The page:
How drug and device companies can scratch each other's backs
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An agreement announced Wednesday between drug firm Pacira Pharmaceuticals and medical device company DePuy Synthes shows how the chase for revenue still dominates the health care industry.
The basics: DePuy, part of Johnson & Johnson, makes implants and devices for orthopedic procedures, such as hip and knee replacements. Pacira makes a painkiller called Exparel, which is injected in the patient during surgery to prolong pain relief after the surgery.
According to the deal, DePuy will add more sales reps to peddle Exparel to orthopedic surgeons who use DePuy devices. In exchange for the hopeful boost in revenue, Pacira will pay DePuy a percentage of its Exparel sales. Jason Gerberry, an analyst at Leerink Partners, estimates Pacira will pay DePuy between $10 million and $20 million per year.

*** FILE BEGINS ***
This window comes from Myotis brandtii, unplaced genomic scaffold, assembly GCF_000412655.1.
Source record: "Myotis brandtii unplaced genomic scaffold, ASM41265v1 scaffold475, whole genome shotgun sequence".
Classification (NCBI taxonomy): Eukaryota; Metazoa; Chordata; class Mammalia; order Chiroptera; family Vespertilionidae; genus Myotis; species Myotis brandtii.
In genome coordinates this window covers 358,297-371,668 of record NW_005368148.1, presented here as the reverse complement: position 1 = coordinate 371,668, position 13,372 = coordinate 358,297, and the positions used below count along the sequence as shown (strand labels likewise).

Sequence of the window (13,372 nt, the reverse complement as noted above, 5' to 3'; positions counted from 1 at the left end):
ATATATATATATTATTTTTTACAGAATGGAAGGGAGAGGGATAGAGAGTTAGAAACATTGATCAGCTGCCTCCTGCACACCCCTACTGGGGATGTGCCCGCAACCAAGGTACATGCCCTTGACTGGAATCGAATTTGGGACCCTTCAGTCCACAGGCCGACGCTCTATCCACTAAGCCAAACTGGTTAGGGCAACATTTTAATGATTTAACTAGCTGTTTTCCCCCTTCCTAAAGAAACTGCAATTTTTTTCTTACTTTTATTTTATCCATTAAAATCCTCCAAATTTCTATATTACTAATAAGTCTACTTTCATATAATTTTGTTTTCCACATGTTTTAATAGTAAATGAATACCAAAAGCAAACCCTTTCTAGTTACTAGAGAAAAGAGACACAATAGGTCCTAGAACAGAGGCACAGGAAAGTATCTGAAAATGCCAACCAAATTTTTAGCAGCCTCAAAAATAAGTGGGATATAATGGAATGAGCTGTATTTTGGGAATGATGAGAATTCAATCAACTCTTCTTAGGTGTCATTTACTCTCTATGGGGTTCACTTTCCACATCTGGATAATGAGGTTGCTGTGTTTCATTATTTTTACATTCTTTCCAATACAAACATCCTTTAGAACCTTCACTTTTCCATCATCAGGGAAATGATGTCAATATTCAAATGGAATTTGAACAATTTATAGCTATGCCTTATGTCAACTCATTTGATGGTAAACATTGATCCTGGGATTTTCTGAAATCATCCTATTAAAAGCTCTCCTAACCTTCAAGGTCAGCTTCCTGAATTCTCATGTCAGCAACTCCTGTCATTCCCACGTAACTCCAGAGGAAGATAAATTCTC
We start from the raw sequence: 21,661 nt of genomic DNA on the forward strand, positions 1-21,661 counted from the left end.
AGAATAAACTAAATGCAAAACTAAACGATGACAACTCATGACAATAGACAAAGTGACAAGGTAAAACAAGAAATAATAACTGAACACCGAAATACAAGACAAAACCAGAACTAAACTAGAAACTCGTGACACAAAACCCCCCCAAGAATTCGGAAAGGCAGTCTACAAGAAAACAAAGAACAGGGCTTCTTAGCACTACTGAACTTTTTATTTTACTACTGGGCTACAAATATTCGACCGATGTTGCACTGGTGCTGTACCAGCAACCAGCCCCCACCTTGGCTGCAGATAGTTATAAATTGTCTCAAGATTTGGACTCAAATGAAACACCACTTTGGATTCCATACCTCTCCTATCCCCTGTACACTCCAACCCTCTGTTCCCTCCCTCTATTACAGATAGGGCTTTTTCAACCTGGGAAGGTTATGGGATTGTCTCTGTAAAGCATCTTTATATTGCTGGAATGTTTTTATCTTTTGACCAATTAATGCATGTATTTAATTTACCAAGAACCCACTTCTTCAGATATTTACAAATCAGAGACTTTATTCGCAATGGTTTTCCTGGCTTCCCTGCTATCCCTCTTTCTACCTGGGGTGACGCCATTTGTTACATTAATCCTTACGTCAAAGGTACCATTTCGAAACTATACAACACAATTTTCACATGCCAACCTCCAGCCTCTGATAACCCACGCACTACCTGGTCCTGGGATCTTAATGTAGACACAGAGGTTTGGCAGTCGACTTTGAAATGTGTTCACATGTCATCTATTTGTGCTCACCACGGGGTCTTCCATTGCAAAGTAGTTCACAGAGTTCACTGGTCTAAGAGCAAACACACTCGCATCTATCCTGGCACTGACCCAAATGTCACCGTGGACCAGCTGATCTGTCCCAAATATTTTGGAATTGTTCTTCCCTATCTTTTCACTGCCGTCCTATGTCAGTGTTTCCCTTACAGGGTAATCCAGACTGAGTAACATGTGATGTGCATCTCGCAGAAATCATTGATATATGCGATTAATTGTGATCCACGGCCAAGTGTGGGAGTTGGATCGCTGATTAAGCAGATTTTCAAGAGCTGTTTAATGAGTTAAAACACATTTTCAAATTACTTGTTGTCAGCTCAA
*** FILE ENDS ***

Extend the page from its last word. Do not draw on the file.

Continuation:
Between the lines: Pacira said this deal fits with its "mission" of alleviating the opioid crisis by helping minimize the use of opioids for post-surgical pain. But at its core, this is a way to boost drug sales, and it's unclear if it'll save the health care system any money. Some hospitals and orthopedic surgeons have stopped using Exparel because of its high cost and questionable value, as STAT has reported.